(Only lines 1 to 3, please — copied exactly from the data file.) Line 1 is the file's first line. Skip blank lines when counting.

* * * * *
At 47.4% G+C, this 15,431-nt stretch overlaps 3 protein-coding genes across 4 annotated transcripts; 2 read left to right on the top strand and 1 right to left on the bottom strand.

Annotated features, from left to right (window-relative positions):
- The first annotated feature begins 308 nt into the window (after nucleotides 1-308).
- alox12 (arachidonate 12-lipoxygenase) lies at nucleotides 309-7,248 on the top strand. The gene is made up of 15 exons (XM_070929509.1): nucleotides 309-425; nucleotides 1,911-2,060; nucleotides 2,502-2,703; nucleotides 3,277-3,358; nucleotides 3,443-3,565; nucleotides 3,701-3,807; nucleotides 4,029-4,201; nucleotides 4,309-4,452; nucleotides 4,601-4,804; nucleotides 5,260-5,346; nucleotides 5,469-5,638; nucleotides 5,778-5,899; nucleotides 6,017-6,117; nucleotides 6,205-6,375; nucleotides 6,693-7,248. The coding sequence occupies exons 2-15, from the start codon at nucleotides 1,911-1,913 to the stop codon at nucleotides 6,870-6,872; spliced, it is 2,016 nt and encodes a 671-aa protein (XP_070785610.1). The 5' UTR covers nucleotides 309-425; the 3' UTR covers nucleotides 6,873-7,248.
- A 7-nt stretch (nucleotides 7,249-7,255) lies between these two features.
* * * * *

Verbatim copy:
At 47.4% G+C, this 15,431-nt stretch overlaps 3 protein-coding genes across 4 annotated transcripts; 2 read left to right on the top strand and 1 right to left on the bottom strand.

Annotated features, from left to right (window-relative positions):
- The first annotated feature begins 308 nt into the window (after nucleotides 1-308).